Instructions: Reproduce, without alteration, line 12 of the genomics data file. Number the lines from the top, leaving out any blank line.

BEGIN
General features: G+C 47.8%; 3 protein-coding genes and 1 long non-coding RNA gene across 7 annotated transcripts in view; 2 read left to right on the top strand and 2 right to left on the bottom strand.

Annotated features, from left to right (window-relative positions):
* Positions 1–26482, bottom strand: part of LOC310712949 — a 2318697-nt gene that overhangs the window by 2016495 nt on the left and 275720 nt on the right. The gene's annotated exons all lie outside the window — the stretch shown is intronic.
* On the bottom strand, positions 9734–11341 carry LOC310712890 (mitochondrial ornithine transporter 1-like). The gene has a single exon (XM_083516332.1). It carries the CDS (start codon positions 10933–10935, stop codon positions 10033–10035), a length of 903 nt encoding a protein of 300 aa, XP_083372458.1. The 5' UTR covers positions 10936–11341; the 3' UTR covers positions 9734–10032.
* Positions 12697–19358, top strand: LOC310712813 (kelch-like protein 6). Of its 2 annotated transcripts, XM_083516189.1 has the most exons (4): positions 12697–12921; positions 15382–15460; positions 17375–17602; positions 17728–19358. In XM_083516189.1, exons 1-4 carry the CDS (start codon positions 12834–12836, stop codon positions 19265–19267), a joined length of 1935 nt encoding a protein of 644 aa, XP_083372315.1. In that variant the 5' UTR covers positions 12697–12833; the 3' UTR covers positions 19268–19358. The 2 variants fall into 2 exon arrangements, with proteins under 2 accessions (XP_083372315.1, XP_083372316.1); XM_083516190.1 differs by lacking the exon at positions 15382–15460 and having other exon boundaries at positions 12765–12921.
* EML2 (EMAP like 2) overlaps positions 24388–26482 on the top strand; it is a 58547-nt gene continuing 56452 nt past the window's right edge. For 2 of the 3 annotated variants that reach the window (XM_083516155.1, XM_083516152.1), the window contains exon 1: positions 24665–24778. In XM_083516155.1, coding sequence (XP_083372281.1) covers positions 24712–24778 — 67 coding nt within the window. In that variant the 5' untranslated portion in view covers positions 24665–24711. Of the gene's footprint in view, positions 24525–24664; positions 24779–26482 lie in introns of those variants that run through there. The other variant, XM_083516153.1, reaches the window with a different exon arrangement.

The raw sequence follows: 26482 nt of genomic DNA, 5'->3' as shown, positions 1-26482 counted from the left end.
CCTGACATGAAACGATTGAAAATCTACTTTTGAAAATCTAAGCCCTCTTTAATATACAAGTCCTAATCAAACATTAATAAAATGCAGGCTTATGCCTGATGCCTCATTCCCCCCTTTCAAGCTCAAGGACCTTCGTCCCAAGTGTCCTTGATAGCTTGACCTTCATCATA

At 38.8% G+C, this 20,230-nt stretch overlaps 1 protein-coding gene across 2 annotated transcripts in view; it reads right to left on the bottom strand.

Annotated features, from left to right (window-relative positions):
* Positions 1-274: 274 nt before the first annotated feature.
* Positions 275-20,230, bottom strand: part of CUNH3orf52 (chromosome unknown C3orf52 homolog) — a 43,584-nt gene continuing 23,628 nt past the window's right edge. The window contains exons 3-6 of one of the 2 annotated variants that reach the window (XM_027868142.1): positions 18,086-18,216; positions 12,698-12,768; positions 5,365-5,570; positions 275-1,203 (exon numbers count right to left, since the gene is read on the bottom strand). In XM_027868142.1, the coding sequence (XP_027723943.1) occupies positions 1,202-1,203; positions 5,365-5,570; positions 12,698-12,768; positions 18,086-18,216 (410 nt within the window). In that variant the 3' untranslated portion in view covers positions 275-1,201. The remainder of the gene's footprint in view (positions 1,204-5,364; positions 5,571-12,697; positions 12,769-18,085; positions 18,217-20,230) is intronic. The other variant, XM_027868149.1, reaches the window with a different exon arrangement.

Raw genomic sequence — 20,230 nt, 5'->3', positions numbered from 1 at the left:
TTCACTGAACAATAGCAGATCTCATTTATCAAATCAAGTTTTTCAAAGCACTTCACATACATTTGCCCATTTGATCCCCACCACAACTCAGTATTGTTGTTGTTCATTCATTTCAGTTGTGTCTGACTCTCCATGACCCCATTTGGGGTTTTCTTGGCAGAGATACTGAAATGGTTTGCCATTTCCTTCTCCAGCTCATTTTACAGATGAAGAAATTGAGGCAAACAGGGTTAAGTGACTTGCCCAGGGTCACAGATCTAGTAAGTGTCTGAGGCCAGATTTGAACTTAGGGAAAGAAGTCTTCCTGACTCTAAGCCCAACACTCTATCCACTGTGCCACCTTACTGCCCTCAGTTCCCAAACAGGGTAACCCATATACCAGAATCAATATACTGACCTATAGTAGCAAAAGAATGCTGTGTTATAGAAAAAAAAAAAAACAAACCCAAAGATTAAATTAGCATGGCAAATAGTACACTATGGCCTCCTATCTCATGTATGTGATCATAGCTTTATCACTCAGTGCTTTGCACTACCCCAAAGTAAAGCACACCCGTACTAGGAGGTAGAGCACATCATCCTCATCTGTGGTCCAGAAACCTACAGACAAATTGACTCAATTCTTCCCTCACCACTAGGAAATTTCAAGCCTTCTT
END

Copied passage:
* Positions 275-20,230, bottom strand: part of CUNH3orf52 (chromosome unknown C3orf52 homolog) — a 43,584-nt gene continuing 23,628 nt past the window's right edge. The window contains exons 3-6 of one of the 2 annotated variants that reach the window (XM_027868142.1): positions 18,086-18,216; positions 12,698-12,768; positions 5,365-5,570; positions 275-1,203 (exon numbers count right to left, since the gene is read on the bottom strand). In XM_027868142.1, the coding sequence (XP_027723943.1) occupies positions 1,202-1,203; positions 5,365-5,570; positions 12,698-12,768; positions 18,086-18,216 (410 nt within the window). In that variant the 3' untranslated portion in view covers positions 275-1,201. The remainder of the gene's footprint in view (positions 1,204-5,364; positions 5,571-12,697; positions 12,769-18,085; positions 18,217-20,230) is intronic. The other variant, XM_027868149.1, reaches the window with a different exon arrangement.